Tommy Amaker didn’t need Harvard. As John Thompson ’88 and Sydney Johnson ’97 had so recently demonstrated for frustrated Princeton fans, young, ambitious head coaches were supposed to leave the Ivy League, not come to it. Amaker was a strong candidate: a Mike Krzyzewski disciple, a winning, if not a beloved, coach at Seton Hall and Michigan (from which he was fired), still in his early 40s — why would a guy like that accept a job at Harvard, a school with zero basketball tradition? And just as curious: Why would a school like Harvard want a hired gun like Amaker?
As it is with most good deals, it turned out that both parties had something to gain. The administration in Cambridge wanted, for reasons it knew only in its heart of hearts, to field a contending, perhaps dominant, men’s basketball team. Amaker, in turn, wanted to build a program from scratch, to “instill a legacy,” to “change the culture” and thereby establish himself as an eminent name in the sport. Of course, the vast majority of culture changes aren’t actually about a vague “new attitude in the locker room” but rather about talent and getting more of it.
So Harvard went about making sure Amaker got the talent he needed and, like any competent recruiter would, it used its brand to do so. Hundreds of thousands of parents around the world raise their children with Harvard as a pipe dream; some of those children become good basketball players; some of those good basketball players were busy enough getting good at basketball that they quite understandably did not have enough time to get their grades where they needed to be and the SAT tutor lined up and the extracurriculars in order, to form whatever magical, desperate elixir the admissions committees at top schools love drinking.
Might as well be unequivocal here: There is nothing wrong with relaxing standards in order to admit students like the hypothetical one described above, and anyone who says otherwise is entitled, deluded or both. O.J. Mayo these guys ain’t: Zena Edosomwan, the 6-foot-9-inch forward (and second-generation Nigerian-American) who made headlines this summer when he became the first top-100 recruit ever to commit to an Ivy League school, is serious enough about attending Harvard that when his SAT scores fell short of the League’s minimum for eligibility, he enrolled as a postgraduate at a prep school in Massachusetts in the hope that he would qualify in 2013. Edosomwan, it would seem, epitomizes the future of Harvard basketball: huge talents that are also interested in education, top recruits who nonetheless are interested in the bigger picture.
Enter Government 1310: Introduction to Congress. That’s the Harvard course you’ve heard about in the last few weeks because almost half of the 279 students enrolled in it this past spring are under investigation for cheating by collaborating on the final exam. Among those suspected are the men’s basketball team co-captains, senior forward Kyle Casey and senior guard Brandyn Curry. They’ve elected to withdraw from the university rather than fight the allegations; this will presumably allow them to keep their final year of athletic eligibility and play in 2013-14. Casey and Curry were two of the Crimson’s best, most experienced players, and what once seemed to be Harvard’s league to lose has now opened up considerably, perhaps to the Tigers most of all.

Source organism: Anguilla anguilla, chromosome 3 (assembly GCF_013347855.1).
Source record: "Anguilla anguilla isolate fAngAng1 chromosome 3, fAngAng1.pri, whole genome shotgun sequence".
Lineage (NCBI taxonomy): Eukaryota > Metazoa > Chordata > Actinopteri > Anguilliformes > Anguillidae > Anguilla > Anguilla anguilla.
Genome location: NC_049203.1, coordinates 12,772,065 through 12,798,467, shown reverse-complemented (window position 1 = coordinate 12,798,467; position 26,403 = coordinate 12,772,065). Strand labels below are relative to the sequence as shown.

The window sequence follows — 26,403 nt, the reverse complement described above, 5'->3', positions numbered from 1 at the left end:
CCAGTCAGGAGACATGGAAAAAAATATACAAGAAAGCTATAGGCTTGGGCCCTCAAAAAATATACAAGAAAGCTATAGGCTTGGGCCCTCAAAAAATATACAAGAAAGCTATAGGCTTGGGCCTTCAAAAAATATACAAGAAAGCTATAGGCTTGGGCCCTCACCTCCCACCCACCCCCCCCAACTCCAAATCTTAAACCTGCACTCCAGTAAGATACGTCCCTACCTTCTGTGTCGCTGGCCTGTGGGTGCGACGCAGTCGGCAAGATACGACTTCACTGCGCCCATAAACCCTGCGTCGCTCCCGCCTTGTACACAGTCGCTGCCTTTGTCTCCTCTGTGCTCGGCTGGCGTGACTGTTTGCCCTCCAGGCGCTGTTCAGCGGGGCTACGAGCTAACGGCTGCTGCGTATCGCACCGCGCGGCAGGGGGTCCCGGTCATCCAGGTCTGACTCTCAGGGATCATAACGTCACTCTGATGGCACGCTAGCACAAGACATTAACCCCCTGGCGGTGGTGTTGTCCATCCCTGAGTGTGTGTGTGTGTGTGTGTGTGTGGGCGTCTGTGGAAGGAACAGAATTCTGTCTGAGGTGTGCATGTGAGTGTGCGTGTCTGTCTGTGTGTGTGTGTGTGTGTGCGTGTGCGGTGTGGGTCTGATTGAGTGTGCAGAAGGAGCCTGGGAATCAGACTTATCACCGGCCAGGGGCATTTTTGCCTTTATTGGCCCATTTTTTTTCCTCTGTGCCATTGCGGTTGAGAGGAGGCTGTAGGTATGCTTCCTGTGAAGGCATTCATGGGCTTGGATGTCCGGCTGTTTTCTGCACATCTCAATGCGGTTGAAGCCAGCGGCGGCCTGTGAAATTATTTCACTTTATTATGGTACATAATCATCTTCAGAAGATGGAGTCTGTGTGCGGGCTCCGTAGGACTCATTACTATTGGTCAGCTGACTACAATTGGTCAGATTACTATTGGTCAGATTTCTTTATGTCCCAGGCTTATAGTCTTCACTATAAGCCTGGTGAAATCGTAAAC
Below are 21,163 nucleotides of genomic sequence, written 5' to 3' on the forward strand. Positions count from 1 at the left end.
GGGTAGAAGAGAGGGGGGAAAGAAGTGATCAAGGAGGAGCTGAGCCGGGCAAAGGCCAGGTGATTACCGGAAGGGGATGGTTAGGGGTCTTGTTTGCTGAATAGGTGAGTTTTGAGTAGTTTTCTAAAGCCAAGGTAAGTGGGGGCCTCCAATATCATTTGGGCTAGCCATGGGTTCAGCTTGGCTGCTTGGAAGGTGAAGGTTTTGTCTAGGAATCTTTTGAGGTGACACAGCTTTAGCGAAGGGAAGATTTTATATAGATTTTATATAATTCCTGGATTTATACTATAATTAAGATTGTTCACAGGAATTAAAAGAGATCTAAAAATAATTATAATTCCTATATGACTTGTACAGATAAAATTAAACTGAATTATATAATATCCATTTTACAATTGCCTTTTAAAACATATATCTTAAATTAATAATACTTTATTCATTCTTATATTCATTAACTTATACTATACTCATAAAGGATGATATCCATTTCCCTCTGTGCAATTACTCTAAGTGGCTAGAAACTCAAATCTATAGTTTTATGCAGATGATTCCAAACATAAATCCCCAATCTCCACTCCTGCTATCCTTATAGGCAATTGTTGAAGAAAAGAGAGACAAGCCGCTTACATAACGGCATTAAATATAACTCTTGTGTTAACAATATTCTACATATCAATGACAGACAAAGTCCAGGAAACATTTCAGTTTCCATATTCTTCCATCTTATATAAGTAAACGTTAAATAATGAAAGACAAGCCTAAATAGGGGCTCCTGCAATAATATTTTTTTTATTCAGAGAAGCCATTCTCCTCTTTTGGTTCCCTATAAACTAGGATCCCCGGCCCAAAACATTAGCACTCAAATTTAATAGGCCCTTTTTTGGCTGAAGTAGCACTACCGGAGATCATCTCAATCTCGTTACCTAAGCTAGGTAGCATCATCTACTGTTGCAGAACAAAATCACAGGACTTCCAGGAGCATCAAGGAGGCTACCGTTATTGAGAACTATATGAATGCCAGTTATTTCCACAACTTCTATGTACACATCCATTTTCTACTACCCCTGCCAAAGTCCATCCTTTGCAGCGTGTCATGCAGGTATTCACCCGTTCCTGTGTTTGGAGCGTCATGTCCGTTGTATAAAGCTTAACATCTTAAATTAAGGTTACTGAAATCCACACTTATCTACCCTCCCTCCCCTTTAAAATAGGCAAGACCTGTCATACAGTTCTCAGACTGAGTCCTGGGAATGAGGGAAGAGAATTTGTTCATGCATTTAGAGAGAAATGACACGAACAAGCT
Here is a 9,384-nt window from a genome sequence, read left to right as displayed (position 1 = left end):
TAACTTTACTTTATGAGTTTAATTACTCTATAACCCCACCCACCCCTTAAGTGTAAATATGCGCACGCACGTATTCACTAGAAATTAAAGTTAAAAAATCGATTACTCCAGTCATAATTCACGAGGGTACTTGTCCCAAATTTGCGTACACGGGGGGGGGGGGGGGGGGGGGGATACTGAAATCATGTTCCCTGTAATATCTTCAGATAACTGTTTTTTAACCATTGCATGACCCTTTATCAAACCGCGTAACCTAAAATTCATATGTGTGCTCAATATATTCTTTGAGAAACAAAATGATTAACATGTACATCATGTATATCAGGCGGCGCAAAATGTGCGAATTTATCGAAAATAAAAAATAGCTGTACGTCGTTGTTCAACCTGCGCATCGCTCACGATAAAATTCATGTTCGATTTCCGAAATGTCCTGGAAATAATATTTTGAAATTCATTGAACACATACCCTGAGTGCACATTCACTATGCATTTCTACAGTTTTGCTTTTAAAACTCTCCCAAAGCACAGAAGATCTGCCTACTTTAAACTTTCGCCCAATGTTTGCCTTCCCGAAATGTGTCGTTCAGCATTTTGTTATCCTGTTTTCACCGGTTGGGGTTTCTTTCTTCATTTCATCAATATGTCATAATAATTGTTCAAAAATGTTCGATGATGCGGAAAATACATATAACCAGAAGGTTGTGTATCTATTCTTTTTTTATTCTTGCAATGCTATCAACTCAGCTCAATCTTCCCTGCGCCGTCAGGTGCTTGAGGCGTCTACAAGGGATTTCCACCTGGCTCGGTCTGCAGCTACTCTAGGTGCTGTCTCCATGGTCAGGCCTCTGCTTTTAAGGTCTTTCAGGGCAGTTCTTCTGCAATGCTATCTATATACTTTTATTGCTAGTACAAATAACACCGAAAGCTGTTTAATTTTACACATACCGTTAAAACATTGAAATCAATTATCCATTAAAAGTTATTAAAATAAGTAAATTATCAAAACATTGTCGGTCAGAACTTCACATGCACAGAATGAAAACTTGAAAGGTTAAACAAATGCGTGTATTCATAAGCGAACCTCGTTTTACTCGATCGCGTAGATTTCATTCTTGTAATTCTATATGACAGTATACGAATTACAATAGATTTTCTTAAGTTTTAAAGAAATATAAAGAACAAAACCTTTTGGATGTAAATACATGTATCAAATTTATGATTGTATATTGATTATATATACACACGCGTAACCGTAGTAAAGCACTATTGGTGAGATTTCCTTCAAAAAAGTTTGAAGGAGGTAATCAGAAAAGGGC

But the immediate, one-year outlook is an incomplete one: Casey and Curry’s withdrawal in the face of suspension underscores a key, long-term contradiction in what Harvard is trying to accomplish as a scholastic and athletic juggernaut. The Crimson’s athletic department has stated publicly that reaching the Final Four is a reasonable goal for the program, but any institution willing to deprive itself of two key players over an infraction like the one Casey and Curry committed cannot at the same time reasonably expect to compete on a national level. Major college basketball programs have all but divorced academics and sports — Duke is lauded for simply graduating their players, and Kyrie Irving may have signaled the beginning of the end of that practice in Durham.
In Harvard we find a classic house divided: Casey and Curry were Amaker’s guys, not President Drew Faust’s. Amaker recruited them, brought them on, coached them up, watched them break Harvard into the top 25. I can’t even begin to imagine how incensed he is that the same university that promised him the tools necessary to become a national power are now tacitly reneging on that promise, throwing the book at his star players and reestablishing athletics as a secondary issue.
If you think that the university’s hands are tied with regard to punishing athletes who cheat, look no further than John Calipari, who wrote the book on this stuff. You get to the Final Four first; then, a little while later, it comes out that so-and-so did such-and-such thing wrong, and the whole run is officially invalidated, but nobody cares.
It matters for us, too, as most issues facing our peer schools tend to. Princeton does not like to lose at basketball. It’s bad for us, in more ways than one. If the powers-that-be at Harvard decide once and for all that they care more about their USA Today ranking than their US News and World Report one, this could become an arms race pretty fast, and the athletic landscape that we’re so accustomed to here might start to look very different.
For now, if you want to know what Ivy League basketball will look like in the coming years, the man to keep an eye on is Amaker — the “History” section of the “Harvard Crimson men’s basketball” Wikipedia entry begins with the “Tommy Amaker era,” and he pushed in all his chips when he went to coach at Cambridge. His fate will likely decide things, one way or another.
Original URL: http://www.dailyprincetonian.com/2012/09/20/31167/